Dueling demographers have drawn their weapons -- conflicting surveys -- in the latest round of an ongoing quarrel over the future of American Jewry.

Gary Tobin, president of the Institute for Jewish and Community Research, brandished the first batch of recent data several weeks ago, from which he divined that the country's Jewish population has been underestimated for years, that there are fully 6.7 million Jews among the 288 million residents of the United States. Alluding to the rather broad calipers he used to measure Jewishness -- he included as Jews not only people with a Jewish father but a non-Jewish mother but anyone who said he or she was culturally Jewish and -- Dr. Tobin says that "Jews are not disappearing, they're transforming."

The core population of American Jews is aging and producing fewer children than it needs to replace itself.

Dr. Tobin's study was based on a survey of 250 households. Following close on its heels came the release of preliminary results of the much-awaited and long-delayed National Jewish Population Survey (NJPS), based on several thousand. It presents a different picture, of a substantially smaller American Jewish population -- 5.2 million.

Whichever number is closer to the truth, however, the NJPS study revealed something else more important: the core population of American Jews seems to be shrinking -- aging and producing fewer children than it needs to replace itself. The NJPS figures indicate a decline of 300,000 Jews since the last major nationwide study a decade ago, and an average birthrate of 1.8 children per couple; 2.1 is considered the minimum "replacement level" average.

Some, including Dr. Tobin, feel that what the Jewish community needs is to redefine itself, to consider broadening the sociological definition of "Jewish" beyond not only those traditionally considered Jewish (by their birth to a Jewish mother or proper conversion), but beyond even the NJPS's already stretched-thin sociological definition.

Concurring with his advice to widen the Jewish tent is Dr. Egon Meyer, the director of the Center for Jewish Studies at the graduate center of the City University of New York. Dr. Meyer also heads the Jewish Outreach Institute, whose motto is "Welcoming Interfaith Families into the Jewish Community."

The premise of such "inclusivists," though, seems to be that the core Jewish community's ultimate goal, in and of itself, should be to achieve larger Jewish numbers.

However, from a traditional Jewish perspective, that is precisely wrong. What matters is not our numbers at all but rather our peoplehood.

The "more Jews the merrier" approach essentially regards the Jewish people as an interest group. The "we are a people" approach sees us more like a family, basing itself on an essential and strong genetic component, yet allowing selected others -- conditional on their solid and solemn commitment -- to join as well.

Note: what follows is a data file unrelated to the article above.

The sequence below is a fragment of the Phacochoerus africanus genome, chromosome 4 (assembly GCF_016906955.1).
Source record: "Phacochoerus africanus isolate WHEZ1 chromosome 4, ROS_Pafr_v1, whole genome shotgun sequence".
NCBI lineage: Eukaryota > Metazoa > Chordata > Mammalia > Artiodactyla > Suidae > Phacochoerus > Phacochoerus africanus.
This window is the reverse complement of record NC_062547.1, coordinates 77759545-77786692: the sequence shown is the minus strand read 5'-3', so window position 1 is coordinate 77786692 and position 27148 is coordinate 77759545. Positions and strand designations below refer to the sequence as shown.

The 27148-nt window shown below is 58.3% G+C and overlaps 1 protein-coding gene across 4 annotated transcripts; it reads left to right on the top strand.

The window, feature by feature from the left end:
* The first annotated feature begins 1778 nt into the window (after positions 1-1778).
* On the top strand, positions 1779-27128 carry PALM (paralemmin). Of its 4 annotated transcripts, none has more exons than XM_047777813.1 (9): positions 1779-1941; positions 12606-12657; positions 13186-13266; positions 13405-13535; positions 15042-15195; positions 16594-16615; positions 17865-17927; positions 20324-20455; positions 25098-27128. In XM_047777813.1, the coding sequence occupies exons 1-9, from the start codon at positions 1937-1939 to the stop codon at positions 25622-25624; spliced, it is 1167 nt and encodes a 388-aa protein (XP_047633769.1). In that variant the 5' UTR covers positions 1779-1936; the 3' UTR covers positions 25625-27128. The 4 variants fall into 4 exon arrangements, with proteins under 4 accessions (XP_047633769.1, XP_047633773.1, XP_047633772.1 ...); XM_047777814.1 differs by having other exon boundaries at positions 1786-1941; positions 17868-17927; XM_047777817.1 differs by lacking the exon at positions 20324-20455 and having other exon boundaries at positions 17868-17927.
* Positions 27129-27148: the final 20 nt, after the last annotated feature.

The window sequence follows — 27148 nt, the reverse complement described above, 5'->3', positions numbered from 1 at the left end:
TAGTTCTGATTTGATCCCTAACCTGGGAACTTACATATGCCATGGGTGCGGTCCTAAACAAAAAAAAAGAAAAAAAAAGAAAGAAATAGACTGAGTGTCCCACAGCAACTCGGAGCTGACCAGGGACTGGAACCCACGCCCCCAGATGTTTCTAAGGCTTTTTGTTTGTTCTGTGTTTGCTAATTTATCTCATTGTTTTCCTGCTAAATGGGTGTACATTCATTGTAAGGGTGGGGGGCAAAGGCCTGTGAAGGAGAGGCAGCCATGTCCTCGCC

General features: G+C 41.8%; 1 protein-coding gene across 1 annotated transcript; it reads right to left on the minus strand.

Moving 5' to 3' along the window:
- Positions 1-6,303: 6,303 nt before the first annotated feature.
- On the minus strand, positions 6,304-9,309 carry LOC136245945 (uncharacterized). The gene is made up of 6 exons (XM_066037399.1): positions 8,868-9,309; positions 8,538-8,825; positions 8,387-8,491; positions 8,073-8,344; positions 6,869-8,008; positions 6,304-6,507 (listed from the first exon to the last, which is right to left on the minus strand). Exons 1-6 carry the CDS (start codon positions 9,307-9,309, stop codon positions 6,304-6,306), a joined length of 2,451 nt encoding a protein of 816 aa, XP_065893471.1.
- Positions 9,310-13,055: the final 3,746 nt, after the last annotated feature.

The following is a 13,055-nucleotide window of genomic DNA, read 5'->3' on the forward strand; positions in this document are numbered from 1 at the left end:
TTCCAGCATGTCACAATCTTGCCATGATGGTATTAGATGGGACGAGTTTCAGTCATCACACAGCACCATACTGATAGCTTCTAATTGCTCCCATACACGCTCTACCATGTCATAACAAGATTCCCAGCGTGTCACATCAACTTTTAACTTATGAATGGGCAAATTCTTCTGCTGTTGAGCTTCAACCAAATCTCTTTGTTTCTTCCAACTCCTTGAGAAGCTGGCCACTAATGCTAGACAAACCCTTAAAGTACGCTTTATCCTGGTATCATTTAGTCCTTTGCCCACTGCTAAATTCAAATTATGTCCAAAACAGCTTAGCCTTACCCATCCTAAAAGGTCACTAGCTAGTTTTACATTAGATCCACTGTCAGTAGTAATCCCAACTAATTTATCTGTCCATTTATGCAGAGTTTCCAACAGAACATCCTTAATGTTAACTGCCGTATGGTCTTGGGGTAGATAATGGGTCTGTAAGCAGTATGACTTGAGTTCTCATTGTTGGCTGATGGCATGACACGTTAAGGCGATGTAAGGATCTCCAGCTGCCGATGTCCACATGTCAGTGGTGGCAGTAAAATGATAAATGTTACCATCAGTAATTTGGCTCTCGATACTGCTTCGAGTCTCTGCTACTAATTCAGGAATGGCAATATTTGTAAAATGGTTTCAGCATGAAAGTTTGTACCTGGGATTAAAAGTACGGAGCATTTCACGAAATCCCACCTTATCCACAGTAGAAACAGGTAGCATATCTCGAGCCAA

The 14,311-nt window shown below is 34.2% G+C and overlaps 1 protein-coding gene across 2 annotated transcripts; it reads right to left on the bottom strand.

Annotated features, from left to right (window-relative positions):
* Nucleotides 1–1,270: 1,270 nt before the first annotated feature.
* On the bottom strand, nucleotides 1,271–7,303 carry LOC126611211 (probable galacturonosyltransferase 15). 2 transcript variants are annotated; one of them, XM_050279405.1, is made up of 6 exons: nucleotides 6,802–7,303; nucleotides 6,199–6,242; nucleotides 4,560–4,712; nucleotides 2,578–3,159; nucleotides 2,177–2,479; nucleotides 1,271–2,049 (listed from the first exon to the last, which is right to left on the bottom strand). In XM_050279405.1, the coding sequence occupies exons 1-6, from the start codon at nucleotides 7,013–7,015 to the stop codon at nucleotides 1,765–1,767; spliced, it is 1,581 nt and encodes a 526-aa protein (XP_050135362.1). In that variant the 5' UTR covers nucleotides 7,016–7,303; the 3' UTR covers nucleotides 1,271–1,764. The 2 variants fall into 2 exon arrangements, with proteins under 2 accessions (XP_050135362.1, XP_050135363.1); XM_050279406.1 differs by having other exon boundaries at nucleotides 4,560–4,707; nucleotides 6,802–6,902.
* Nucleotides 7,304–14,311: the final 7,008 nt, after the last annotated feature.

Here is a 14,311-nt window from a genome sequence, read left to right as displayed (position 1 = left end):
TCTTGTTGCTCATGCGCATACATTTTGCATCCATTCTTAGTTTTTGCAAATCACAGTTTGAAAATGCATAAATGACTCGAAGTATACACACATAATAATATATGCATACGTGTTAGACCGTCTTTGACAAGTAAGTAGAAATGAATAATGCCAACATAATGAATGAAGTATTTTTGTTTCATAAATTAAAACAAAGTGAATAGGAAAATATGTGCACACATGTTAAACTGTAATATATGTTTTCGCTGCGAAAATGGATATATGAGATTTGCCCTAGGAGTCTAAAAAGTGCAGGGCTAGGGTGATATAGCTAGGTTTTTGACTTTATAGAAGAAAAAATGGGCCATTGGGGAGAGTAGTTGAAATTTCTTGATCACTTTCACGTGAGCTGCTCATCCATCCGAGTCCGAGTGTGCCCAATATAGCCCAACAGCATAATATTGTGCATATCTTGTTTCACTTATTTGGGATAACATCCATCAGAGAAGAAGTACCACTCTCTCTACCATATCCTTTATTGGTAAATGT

Orthodox Jews consider even the most alienated Jew to be their brother or sister, fully worthy of their assistance, love and outreach.

Ironically, the traditional approach concurs in some ways with the methodology of the "inclusivists." Just as they consider a Jew who has strayed entirely from Judaism to remain a Jew, so do Orthodox Jews consider even the most alienated Jew to be their brother or sister, fully worthy of their assistance, love and outreach. On the other hand, though, there are clear boundaries, those of the Jewish religious tradition, that define membership in Klal Yisrael, the communal Jewish family. Being married to a Jew is not sufficient; nor is being born to a Jewish father; nor is undergoing a course or ceremony that does not satisfy the Torah-sourced and time-honored standards for conversion.

The portion of the NJPS that will address the growth and level of Jewish commitment of specific groups within the Jewish people is not scheduled for release until the end of November. But if it reflects reality, it will likely show that the more traditional Jewish community is waning neither in numbers, birth rate nor commitment to Jewish practice. That fact should reiterate to the larger Jewish community concerned about continuity the importance of Jewish education and religious practice.

But it would be healthy, too, were it to bring us all to more seriously consider the wisdom of the traditional approach to understanding Jewish peoplehood: that we are not a interest group but rather a family, that the definition of Klal Yisrael in our past might well be the most meaningful one for gauging our present -- and for planning our future.